Struck by Russ Ramsey, Free for CAPC Members
Death’s party-crashing ways are detailed in a new book by Russ Ramsey, titled Struck: One Christian’s Reflections on Encountering Death.
Spoilers, of course. If you haven’t already, make sure to read our full episode recap, The Comic Circle.
Conspicuously absent from this episode: Roger Sterling.
You know when Don thinks he’s supposed to be having fun, because he puts on a plaid jacket.
Something that seems at least a little interesting is that Megan – so long a steady character, as far as development goes – has subtly gone from sweetly guileless to still sweet, but definitely a better actress. You can see it in her face when people walk away now.
The sound design in the scene where Ginsberg sticks tissues in his ears to block out the hum of the computer is subtle, but fun: you can hear the hum lessen once the tissue gets in.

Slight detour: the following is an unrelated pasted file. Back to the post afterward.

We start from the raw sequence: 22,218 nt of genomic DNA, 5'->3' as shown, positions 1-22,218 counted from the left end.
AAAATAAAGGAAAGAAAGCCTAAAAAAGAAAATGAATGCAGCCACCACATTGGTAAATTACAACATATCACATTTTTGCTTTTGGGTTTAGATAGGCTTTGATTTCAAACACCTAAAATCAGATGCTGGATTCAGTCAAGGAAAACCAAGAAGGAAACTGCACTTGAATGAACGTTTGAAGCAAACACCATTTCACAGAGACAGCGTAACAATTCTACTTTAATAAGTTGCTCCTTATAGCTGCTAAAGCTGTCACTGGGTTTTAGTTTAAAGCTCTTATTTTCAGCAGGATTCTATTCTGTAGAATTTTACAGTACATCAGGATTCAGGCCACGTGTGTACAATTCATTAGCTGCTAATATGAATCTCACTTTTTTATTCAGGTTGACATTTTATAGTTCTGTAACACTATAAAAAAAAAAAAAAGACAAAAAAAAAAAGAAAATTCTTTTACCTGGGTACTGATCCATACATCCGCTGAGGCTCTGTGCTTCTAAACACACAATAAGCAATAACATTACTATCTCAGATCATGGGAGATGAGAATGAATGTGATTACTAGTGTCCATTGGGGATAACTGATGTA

Also in that scene is another homage to 2001: A Space Odyssey, recalling last week’s episode: the way Ginsberg’s eyes shift from Lou to Cutler and back is exactly how HAL 9000 watches the astronauts in 2001. (Also, I couldn’t help but feel like Ginsberg in this episode was in a Kubrickian sort of movie all his own, in which he’s right and it’s everyone else who’s crazy.)
I am not prone to sympathize with Betty Draper, but . . . seriously, “Keep your conversation to how much you hate getting toast crumbs in the butter and leave the thinking to me”? Go to the bad place, Henry.
As Matt Zoller Seitz points out at Vulture, the Freudian (womp womp) slip that swaps in “Mort Drucker” for “Mort Walker” is telling: Walker wrote Beetle Bailey, while Drucker is best known as a comics contributor to the countercultural Mad magazine for over five decades.
Stephanie: “I know all his secrets.” Megan: “You don’t know him very well.”
Given all the computer imagery lately, I am beginning to feel that I want the show to end the way The Social Network ended: in 2006, with old Don refreshing Megan’s Facebook profile, waiting for her to accept his friend request.
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